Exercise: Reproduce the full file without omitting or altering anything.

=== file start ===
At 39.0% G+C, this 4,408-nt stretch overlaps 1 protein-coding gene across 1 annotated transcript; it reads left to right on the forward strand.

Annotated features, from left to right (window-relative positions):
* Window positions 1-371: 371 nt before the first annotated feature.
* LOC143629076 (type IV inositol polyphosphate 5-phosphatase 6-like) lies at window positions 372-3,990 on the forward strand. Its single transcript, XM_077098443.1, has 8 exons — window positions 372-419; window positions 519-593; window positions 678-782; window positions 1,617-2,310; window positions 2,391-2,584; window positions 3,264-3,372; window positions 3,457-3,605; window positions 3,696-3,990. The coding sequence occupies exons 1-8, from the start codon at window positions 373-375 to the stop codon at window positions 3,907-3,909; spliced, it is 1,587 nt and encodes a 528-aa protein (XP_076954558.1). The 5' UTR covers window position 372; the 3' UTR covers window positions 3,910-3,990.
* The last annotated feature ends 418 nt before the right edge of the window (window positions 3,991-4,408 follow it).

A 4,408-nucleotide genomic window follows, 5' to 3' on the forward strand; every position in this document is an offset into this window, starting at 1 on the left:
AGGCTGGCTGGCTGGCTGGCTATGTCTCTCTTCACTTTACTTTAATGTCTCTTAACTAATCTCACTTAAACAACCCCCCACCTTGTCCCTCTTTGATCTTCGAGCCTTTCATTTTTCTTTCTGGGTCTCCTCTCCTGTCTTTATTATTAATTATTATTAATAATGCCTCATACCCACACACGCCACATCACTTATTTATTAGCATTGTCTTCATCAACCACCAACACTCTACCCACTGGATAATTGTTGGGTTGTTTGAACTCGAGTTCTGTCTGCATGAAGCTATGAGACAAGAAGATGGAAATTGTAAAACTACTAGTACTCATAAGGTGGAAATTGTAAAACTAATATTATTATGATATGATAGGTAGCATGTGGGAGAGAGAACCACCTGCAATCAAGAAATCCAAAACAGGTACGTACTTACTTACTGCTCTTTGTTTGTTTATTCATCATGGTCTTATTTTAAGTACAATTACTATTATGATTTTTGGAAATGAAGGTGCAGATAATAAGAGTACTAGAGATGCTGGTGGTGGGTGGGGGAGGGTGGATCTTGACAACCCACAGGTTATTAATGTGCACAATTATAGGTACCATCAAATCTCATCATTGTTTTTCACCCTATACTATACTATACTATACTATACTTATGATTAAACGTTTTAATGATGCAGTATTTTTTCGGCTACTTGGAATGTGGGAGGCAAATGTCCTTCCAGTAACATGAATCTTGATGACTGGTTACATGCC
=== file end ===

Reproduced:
At 39.0% G+C, this 4,408-nt stretch overlaps 1 protein-coding gene across 1 annotated transcript; it reads left to right on the forward strand.

Annotated features, from left to right (window-relative positions):
* Window positions 1-371: 371 nt before the first annotated feature.
* LOC143629076 (type IV inositol polyphosphate 5-phosphatase 6-like) lies at window positions 372-3,990 on the forward strand. Its single transcript, XM_077098443.1, has 8 exons — window positions 372-419; window positions 519-593; window positions 678-782; window positions 1,617-2,310; window positions 2,391-2,584; window positions 3,264-3,372; window positions 3,457-3,605; window positions 3,696-3,990. The coding sequence occupies exons 1-8, from the start codon at window positions 373-375 to the stop codon at window positions 3,907-3,909; spliced, it is 1,587 nt and encodes a 528-aa protein (XP_076954558.1). The 5' UTR covers window position 372; the 3' UTR covers window positions 3,910-3,990.
* The last annotated feature ends 418 nt before the right edge of the window (window positions 3,991-4,408 follow it).

A 4,408-nucleotide genomic window follows, 5' to 3' on the forward strand; every position in this document is an offset into this window, starting at 1 on the left:
AGGCTGGCTGGCTGGCTGGCTATGTCTCTCTTCACTTTACTTTAATGTCTCTTAACTAATCTCACTTAAACAACCCCCCACCTTGTCCCTCTTTGATCTTCGAGCCTTTCATTTTTCTTTCTGGGTCTCCTCTCCTGTCTTTATTATTAATTATTATTAATAATGCCTCATACCCACACACGCCACATCACTTATTTATTAGCATTGTCTTCATCAACCACCAACACTCTACCCACTGGATAATTGTTGGGTTGTTTGAACTCGAGTTCTGTCTGCATGAAGCTATGAGACAAGAAGATGGAAATTGTAAAACTACTAGTACTCATAAGGTGGAAATTGTAAAACTAATATTATTATGATATGATAGGTAGCATGTGGGAGAGAGAACCACCTGCAATCAAGAAATCCAAAACAGGTACGTACTTACTTACTGCTCTTTGTTTGTTTATTCATCATGGTCTTATTTTAAGTACAATTACTATTATGATTTTTGGAAATGAAGGTGCAGATAATAAGAGTACTAGAGATGCTGGTGGTGGGTGGGGGAGGGTGGATCTTGACAACCCACAGGTTATTAATGTGCACAATTATAGGTACCATCAAATCTCATCATTGTTTTTCACCCTATACTATACTATACTATACTATACTTATGATTAAACGTTTTAATGATGCAGTATTTTTTCGGCTACTTGGAATGTGGGAGGCAAATGTCCTTCCAGTAACATGAATCTTGATGACTGGTTACATGCC